Attitude Change: The Yale Program 01/31/2014
Day 1 January 31 t
Carl I. Hovland: influential psychologist; published much, but difficult to replicate. Little evidence for role
of reinforcement in attitudes.
Took behavioristic approach, studied reinforcement in attitudes.
Source▯ Message (positive attitude towards the message)
The source may not actually have this opinion (are being paid to support this product or promote an idea).
Belief that people say what they mean and mean what they say
Audience▯ Message (?)
The Message typically contains persuasive arguments about why someone should believe the idea.
Positive reaction> persuaded by the source
Audience▯ Source (?)
Central route to persuasion> facts and content of the message
Peripheral route to persuasion> attributes of the source
Channel> newspapers, magazines, radio, television, mobile devices, internet (facebook), facetoface
(bathrooms, grocery stores).
Bases of Source Influence
Not relevant to attitude change:
Outcome control> ability to deliver rewards and punishments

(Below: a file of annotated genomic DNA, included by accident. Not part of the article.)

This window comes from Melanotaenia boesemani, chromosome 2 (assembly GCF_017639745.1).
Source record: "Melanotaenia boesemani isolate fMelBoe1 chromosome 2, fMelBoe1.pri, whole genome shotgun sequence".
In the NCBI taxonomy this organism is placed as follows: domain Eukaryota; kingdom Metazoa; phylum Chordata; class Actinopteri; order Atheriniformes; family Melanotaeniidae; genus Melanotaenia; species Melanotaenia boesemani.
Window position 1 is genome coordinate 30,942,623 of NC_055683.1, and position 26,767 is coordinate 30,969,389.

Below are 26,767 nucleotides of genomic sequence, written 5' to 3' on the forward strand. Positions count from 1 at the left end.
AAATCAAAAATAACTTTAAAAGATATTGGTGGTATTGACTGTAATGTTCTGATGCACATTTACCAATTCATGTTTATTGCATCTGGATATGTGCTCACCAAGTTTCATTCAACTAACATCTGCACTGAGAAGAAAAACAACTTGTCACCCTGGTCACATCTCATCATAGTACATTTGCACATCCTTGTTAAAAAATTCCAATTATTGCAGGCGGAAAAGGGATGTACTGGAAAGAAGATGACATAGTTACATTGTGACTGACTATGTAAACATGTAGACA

Employers solicit campaign contributions from employees.
Instructors influence essay positions> higher marks assigned to papers or essays that supports the beliefs
of the instructor.
Coercion> use of threat of force (false confessions)
Stockholm Syndrome? ▯ cases where individuals have been kidnapped but come to adopt the beliefs of
their captures to prevent further injury by the captures (e.g Patty Hurst).
Government or employer makes demands that must be met> many of these lead to attitude change. Relevant to attitude change:
Individual recognized to have experience or knowledge in an area of field.
Physicians, scientists, lawyers, etc.
Useful info from whatever source
Admired individuals, those we identify with
Sports, Entertainment figures, Celebrities, parents, political, religious figures, friends, etc.
Amalgam of expertise, referent power, status, etc.
At least two of these
Presented individuals with a list of re